Media Contact

Ann Mullen,, (313) 400-8562

May 23, 2019

May 23, 2019

DETROIT – The American Civil Liberties Union (ACLU) of Michigan lauds Attorney General Dana Nessel for issuing an opinion this week that Public Act 608 of 2018, which restricts the ability to collect signatures for citizen-led ballot initiatives, is unconstitutional.

In response to voters overwhelmingly passing three ballot initiatives (voting rights expansion, marijuana legalization, and anti-gerrymandering), the Republican-led legislature passed a law during the lameduck session that will make it extremely difficult to gather the petition signatures needed to get any future proposal on the statewide ballot. In January, Secretary of State Jocelyn Benson asked the Attorney General for an official opinion regarding the validity of the law, and Nessel announced that she would welcome outside parties to submit legal memos on the issue.

The ACLU of Michigan sent a letter to the Attorney General outlining how the law violates the federal and state constitutions and the federal Voting Rights Act, and urged her to issue an opinion declaring the law invalid and unenforceable.  It explained that the law violates the Michigan Constitution since the constitution sets the number of signatures needed and the legislature cannot impose additional geographical restrictions.  It also violates the First Amendment since circulating petitions is political speech unjustifiably burdened by the statute's restrictions. The law also violates the Voting Rights Act since it disproportionately impacts black voters. The majority of black voters live in two of Michigan’s congressional districts. Limiting the number of signatures that can come from any single district will limit hundreds of thousands of black voters from having their signatures count on a petition.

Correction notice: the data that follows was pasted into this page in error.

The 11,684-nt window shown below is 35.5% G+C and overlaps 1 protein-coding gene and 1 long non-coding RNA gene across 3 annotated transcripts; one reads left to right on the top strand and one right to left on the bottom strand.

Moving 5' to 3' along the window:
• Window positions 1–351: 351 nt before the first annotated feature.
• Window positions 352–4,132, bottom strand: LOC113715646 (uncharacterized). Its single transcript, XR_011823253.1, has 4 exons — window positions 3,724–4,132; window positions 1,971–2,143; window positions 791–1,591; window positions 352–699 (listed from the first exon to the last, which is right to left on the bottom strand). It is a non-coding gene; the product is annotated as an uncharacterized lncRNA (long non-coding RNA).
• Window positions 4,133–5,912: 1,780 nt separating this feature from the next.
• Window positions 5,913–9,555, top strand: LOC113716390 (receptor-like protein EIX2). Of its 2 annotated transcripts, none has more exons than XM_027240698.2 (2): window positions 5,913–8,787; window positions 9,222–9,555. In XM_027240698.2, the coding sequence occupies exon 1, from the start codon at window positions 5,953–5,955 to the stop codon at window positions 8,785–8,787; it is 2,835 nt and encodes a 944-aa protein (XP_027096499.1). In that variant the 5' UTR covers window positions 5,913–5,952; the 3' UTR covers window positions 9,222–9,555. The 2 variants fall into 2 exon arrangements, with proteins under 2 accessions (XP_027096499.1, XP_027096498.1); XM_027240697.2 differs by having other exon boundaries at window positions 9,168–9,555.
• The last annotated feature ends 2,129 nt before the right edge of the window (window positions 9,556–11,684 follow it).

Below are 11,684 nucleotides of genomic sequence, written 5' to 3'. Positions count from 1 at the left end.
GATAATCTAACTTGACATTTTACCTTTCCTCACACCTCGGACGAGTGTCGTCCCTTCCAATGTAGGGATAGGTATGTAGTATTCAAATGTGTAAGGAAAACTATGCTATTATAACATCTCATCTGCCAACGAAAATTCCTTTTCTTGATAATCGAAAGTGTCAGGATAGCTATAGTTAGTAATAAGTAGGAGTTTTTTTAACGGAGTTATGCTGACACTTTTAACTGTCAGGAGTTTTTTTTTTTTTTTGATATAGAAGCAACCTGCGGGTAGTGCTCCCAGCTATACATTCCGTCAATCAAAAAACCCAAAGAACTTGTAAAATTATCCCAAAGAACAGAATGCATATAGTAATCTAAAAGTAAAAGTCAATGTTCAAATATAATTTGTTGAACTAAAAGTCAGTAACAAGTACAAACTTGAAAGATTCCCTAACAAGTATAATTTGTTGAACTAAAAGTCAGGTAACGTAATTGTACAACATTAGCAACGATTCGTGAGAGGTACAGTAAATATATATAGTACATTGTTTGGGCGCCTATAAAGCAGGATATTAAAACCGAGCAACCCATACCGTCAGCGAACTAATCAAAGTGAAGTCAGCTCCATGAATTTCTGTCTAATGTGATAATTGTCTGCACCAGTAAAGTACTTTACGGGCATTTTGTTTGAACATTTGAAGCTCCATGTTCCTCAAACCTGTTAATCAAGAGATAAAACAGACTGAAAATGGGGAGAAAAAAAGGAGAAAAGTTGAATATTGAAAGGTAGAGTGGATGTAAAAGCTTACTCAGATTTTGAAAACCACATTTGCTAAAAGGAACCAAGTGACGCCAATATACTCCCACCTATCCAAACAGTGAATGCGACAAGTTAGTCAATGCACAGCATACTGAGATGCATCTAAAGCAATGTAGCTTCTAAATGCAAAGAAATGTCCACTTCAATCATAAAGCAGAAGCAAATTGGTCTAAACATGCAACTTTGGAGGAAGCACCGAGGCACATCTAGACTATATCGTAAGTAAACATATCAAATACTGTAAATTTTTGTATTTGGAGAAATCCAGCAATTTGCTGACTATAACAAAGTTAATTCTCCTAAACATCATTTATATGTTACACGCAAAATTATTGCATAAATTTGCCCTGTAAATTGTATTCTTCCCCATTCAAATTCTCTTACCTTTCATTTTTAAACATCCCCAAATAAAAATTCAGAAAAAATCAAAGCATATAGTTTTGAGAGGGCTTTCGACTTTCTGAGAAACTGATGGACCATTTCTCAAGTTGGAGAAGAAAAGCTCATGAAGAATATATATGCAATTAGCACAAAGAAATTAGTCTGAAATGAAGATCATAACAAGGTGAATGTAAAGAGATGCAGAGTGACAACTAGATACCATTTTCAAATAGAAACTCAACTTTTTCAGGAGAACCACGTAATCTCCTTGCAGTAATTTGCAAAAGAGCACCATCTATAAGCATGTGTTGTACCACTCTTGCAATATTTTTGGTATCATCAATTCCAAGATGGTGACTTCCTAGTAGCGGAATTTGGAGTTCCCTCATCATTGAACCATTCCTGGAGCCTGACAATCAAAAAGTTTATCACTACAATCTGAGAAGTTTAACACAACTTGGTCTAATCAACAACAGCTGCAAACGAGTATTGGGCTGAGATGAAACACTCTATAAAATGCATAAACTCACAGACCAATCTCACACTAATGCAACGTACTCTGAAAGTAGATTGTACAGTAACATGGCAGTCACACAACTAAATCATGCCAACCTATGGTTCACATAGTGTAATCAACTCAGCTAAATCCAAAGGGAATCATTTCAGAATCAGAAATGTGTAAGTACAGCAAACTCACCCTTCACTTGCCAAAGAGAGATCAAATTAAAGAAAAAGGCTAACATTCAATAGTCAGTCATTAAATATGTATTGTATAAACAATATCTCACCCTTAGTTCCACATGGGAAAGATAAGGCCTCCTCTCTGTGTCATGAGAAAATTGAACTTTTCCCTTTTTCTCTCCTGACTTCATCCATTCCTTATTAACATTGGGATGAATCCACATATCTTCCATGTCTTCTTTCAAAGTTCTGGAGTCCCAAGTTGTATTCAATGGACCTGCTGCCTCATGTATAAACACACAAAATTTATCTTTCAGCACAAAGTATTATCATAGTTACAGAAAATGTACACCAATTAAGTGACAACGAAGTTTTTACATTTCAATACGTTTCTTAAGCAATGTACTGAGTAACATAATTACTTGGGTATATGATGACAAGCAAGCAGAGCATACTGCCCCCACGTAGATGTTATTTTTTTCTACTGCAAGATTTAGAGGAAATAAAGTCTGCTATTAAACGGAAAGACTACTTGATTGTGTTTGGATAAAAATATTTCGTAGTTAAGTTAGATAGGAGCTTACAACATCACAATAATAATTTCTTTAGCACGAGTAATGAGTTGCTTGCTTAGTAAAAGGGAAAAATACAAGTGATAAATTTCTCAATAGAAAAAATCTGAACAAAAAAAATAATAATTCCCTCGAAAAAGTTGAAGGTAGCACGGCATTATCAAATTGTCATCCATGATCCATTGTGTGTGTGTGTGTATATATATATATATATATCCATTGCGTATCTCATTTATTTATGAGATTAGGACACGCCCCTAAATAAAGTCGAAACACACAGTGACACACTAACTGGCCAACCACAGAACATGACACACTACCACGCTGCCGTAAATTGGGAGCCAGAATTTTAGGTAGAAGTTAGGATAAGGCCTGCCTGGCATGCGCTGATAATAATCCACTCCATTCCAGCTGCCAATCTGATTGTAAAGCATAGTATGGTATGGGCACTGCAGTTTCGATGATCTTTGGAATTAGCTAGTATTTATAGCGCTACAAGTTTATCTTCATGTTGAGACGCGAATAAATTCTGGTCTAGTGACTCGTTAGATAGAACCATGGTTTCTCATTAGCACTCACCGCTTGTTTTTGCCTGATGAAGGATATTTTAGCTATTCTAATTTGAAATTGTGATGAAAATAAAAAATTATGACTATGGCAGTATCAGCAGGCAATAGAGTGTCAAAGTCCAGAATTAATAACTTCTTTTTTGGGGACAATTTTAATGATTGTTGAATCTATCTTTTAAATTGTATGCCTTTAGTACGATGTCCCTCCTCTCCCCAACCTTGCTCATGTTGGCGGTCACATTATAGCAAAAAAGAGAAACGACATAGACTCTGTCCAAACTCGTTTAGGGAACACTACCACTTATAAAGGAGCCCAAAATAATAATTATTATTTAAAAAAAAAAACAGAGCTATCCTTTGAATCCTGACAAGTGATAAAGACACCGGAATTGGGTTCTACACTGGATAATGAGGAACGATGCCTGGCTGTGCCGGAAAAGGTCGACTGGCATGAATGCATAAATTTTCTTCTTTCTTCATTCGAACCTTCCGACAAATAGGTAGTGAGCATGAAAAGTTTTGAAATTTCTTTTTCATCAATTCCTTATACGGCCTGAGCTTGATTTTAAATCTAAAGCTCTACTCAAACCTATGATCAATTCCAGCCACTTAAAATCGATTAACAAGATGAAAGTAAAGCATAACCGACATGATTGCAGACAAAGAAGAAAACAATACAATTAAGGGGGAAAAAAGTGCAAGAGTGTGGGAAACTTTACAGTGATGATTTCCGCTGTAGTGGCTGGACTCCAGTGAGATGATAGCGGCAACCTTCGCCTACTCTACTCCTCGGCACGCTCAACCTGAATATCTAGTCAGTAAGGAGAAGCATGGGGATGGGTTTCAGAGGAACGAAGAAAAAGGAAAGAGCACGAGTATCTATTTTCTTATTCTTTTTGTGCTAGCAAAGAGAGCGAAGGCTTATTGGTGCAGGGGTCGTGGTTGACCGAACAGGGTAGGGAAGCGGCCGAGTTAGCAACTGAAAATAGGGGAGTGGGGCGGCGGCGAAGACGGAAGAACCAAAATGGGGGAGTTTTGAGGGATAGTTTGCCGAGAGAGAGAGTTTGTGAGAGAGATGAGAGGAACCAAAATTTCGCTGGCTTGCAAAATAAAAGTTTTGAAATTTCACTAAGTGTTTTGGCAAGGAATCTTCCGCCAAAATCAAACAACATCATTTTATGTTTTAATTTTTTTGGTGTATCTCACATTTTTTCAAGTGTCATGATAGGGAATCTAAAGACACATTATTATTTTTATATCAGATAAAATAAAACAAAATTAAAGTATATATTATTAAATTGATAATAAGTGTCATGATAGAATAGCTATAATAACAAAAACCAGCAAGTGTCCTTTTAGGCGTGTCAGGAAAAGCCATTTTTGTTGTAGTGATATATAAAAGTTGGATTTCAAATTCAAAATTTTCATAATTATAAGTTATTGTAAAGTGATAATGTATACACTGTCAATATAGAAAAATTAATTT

“Michiganders want their voting rights and speech rights protected, and this law aims to undermine both,” said ACLU voting rights attorney Sharon Dolente.

“We applaud Attorney General Nessel for issuing an opinion finding the law unconstitutional. This law was pushed through during the 2018 lameduck session as an obvious backlash to the three progressive ballot initiatives that the voters overwhelmingly approved in November, including ACLU-backed Proposal 3, which expanded voting rights.”

In addition to Dolente, the ACLU’s letter was signed by ACLU of Michigan cooperating attorneys Samuel R. Bagenstos, Eli Savit, Andrew Nickelhoff and Mary Ellen Gurewitz, and ACLU of Michigan attorneys Daniel Korobkin and Michael J. Steinberg.

Read the ACLU’s letter here:

Read the Attorney General’s opinion here:,4534,7-359-92297_92299-498088--,00.html